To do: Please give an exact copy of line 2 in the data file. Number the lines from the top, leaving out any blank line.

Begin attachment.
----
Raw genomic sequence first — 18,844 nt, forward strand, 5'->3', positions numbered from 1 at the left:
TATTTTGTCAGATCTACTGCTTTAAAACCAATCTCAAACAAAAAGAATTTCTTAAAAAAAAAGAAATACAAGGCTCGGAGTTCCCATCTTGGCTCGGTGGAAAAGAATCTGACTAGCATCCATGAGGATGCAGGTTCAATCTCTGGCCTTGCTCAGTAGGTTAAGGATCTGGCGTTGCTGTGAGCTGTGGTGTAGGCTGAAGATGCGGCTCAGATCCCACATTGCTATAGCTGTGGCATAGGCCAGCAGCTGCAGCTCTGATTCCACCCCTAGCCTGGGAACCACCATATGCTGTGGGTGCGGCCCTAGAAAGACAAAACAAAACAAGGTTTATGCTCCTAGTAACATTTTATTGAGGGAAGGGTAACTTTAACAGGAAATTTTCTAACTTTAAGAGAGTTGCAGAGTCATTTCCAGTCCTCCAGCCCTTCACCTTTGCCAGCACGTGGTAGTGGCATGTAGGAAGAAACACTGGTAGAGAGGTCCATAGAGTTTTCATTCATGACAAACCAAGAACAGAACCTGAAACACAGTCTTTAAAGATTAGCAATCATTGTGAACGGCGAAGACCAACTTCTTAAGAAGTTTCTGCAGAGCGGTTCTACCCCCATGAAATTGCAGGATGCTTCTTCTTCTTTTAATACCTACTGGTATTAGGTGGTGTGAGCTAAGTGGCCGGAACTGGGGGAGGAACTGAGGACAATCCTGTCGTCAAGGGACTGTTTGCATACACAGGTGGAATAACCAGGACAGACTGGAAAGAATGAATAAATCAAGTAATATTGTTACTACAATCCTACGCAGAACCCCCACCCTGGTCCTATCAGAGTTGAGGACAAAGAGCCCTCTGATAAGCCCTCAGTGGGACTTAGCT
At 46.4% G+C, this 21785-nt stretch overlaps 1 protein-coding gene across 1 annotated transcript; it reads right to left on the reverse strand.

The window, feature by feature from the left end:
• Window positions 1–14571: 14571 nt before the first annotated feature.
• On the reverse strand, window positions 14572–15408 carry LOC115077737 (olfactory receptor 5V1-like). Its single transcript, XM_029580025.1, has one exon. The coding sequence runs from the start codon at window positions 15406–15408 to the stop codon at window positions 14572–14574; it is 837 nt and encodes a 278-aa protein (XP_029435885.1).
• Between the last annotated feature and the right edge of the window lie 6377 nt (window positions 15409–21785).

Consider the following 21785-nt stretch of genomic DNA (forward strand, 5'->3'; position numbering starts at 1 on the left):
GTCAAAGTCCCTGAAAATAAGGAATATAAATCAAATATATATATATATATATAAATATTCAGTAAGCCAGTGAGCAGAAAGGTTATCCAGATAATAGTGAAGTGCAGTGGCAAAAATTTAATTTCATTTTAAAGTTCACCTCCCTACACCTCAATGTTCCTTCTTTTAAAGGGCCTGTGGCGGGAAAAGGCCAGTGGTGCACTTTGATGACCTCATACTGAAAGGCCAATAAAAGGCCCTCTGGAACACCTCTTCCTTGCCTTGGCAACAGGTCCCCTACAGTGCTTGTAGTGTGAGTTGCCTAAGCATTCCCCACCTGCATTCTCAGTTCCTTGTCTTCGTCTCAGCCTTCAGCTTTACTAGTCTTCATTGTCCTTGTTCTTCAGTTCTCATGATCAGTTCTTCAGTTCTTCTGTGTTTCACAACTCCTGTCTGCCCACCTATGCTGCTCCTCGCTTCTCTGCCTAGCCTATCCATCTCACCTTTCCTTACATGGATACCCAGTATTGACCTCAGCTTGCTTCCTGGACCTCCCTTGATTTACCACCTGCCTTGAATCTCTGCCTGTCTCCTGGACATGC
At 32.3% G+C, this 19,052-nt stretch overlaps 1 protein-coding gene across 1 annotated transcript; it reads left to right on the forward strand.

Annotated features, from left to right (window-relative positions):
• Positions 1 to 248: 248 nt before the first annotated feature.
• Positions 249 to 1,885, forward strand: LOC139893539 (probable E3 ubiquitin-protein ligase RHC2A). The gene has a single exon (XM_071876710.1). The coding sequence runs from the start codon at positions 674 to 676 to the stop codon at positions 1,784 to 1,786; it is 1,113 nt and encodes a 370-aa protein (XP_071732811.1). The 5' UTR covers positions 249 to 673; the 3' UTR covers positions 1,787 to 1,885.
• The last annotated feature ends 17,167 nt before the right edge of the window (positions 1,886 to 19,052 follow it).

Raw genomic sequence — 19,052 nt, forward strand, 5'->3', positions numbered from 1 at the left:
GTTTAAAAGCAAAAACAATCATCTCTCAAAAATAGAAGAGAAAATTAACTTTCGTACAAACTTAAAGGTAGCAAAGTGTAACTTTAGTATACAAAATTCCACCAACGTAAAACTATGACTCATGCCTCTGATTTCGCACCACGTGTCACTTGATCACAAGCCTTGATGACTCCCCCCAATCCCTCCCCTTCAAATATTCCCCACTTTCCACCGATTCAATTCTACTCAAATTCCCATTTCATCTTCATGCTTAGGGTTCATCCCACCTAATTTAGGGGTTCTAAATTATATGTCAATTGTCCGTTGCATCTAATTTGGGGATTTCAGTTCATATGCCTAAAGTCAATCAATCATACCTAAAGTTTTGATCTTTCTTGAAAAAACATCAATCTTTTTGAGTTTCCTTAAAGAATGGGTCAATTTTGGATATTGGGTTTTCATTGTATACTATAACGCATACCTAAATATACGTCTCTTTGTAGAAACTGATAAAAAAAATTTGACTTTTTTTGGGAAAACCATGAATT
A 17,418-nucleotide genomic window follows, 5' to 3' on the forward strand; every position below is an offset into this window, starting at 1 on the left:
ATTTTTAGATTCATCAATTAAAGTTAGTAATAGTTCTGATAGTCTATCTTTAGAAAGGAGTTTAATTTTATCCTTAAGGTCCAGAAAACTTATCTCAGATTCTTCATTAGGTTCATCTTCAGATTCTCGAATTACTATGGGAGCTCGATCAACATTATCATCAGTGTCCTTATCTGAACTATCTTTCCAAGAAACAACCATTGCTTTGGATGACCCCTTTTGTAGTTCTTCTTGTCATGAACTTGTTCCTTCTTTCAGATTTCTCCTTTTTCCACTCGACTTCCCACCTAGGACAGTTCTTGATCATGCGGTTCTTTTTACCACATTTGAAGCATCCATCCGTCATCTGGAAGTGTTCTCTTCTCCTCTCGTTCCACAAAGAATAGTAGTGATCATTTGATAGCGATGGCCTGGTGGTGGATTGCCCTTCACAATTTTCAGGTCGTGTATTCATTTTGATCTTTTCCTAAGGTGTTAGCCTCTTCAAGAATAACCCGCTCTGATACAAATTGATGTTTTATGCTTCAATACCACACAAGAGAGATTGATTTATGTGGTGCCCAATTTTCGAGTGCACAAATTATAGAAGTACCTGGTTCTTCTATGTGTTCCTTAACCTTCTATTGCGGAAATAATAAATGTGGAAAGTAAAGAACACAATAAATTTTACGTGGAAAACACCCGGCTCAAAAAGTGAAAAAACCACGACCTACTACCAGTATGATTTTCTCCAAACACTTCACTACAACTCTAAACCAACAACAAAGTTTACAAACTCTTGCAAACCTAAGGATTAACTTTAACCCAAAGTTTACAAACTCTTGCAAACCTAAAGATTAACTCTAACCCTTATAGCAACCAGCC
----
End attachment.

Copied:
TATTTTGTCAGATCTACTGCTTTAAAACCAATCTCAAACAAAAAGAATTTCTTAAAAAAAAAGAAATACAAGGCTCGGAGTTCCCATCTTGGCTCGGTGGAAAAGAATCTGACTAGCATCCATGAGGATGCAGGTTCAATCTCTGGCCTTGCTCAGTAGGTTAAGGATCTGGCGTTGCTGTGAGCTGTGGTGTAGGCTGAAGATGCGGCTCAGATCCCACATTGCTATAGCTGTGGCATAGGCCAGCAGCTGCAGCTCTGATTCCACCCCTAGCCTGGGAACCACCATATGCTGTGGGTGCGGCCCTAGAAAGACAAAACAAAACAAGGTTTATGCTCCTAGTAACATTTTATTGAGGGAAGGGTAACTTTAACAGGAAATTTTCTAACTTTAAGAGAGTTGCAGAGTCATTTCCAGTCCTCCAGCCCTTCACCTTTGCCAGCACGTGGTAGTGGCATGTAGGAAGAAACACTGGTAGAGAGGTCCATAGAGTTTTCATTCATGACAAACCAAGAACAGAACCTGAAACACAGTCTTTAAAGATTAGCAATCATTGTGAACGGCGAAGACCAACTTCTTAAGAAGTTTCTGCAGAGCGGTTCTACCCCCATGAAATTGCAGGATGCTTCTTCTTCTTTTAATACCTACTGGTATTAGGTGGTGTGAGCTAAGTGGCCGGAACTGGGGGAGGAACTGAGGACAATCCTGTCGTCAAGGGACTGTTTGCATACACAGGTGGAATAACCAGGACAGACTGGAAAGAATGAATAAATCAAGTAATATTGTTACTACAATCCTACGCAGAACCCCCACCCTGGTCCTATCAGAGTTGAGGACAAAGAGCCCTCTGATAAGCCCTCAGTGGGACTTAGCT